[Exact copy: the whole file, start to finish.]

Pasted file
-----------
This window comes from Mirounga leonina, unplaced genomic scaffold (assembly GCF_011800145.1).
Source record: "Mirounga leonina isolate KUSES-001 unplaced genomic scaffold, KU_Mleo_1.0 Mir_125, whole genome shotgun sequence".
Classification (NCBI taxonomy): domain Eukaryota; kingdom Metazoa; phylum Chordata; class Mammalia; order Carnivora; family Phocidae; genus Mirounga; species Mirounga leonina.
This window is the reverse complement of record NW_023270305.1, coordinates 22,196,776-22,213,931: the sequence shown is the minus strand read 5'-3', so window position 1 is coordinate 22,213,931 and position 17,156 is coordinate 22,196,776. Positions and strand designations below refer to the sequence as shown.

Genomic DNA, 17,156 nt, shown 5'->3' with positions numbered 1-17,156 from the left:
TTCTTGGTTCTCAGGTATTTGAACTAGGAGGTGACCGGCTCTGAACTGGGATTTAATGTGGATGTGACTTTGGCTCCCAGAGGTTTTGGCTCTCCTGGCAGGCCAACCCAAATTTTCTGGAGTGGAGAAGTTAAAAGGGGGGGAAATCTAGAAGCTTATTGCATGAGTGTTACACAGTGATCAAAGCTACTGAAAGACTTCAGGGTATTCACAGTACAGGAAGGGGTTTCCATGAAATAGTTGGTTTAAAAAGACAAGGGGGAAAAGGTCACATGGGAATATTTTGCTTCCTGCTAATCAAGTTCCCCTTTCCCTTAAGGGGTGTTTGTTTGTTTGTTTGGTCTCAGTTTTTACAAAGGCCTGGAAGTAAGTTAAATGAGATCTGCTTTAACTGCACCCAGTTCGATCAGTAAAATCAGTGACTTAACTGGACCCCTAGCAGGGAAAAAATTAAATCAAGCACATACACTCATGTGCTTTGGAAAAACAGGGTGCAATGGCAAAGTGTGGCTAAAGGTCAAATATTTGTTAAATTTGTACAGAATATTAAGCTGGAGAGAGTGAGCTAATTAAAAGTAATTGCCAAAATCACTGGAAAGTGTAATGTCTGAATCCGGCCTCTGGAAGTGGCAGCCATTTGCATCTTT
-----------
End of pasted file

This window comes from Mirounga leonina, unplaced genomic scaffold (assembly GCF_011800145.1).
Source record: "Mirounga leonina isolate KUSES-001 unplaced genomic scaffold, KU_Mleo_1.0 Mir_125, whole genome shotgun sequence".
Classification (NCBI taxonomy): domain Eukaryota; kingdom Metazoa; phylum Chordata; class Mammalia; order Carnivora; family Phocidae; genus Mirounga; species Mirounga leonina.
This window is the reverse complement of record NW_023270305.1, coordinates 22,196,776-22,213,931: the sequence shown is the minus strand read 5'-3', so window position 1 is coordinate 22,213,931 and position 17,156 is coordinate 22,196,776. Positions and strand designations below refer to the sequence as shown.

Genomic DNA, 17,156 nt, shown 5'->3' with positions numbered 1-17,156 from the left:
TTCTTGGTTCTCAGGTATTTGAACTAGGAGGTGACCGGCTCTGAACTGGGATTTAATGTGGATGTGACTTTGGCTCCCAGAGGTTTTGGCTCTCCTGGCAGGCCAACCCAAATTTTCTGGAGTGGAGAAGTTAAAAGGGGGGGAAATCTAGAAGCTTATTGCATGAGTGTTACACAGTGATCAAAGCTACTGAAAGACTTCAGGGTATTCACAGTACAGGAAGGGGTTTCCATGAAATAGTTGGTTTAAAAAGACAAGGGGGAAAAGGTCACATGGGAATATTTTGCTTCCTGCTAATCAAGTTCCCCTTTCCCTTAAGGGGTGTTTGTTTGTTTGTTTGGTCTCAGTTTTTACAAAGGCCTGGAAGTAAGTTAAATGAGATCTGCTTTAACTGCACCCAGTTCGATCAGTAAAATCAGTGACTTAACTGGACCCCTAGCAGGGAAAAAATTAAATCAAGCACATACACTCATGTGCTTTGGAAAAACAGGGTGCAATGGCAAAGTGTGGCTAAAGGTCAAATATTTGTTAAATTTGTACAGAATATTAAGCTGGAGAGAGTGAGCTAATTAAAAGTAATTGCCAAAATCACTGGAAAGTGTAATGTCTGAATCCGGCCTCTGGAAGTGGCAGCCATTTGCATCTTT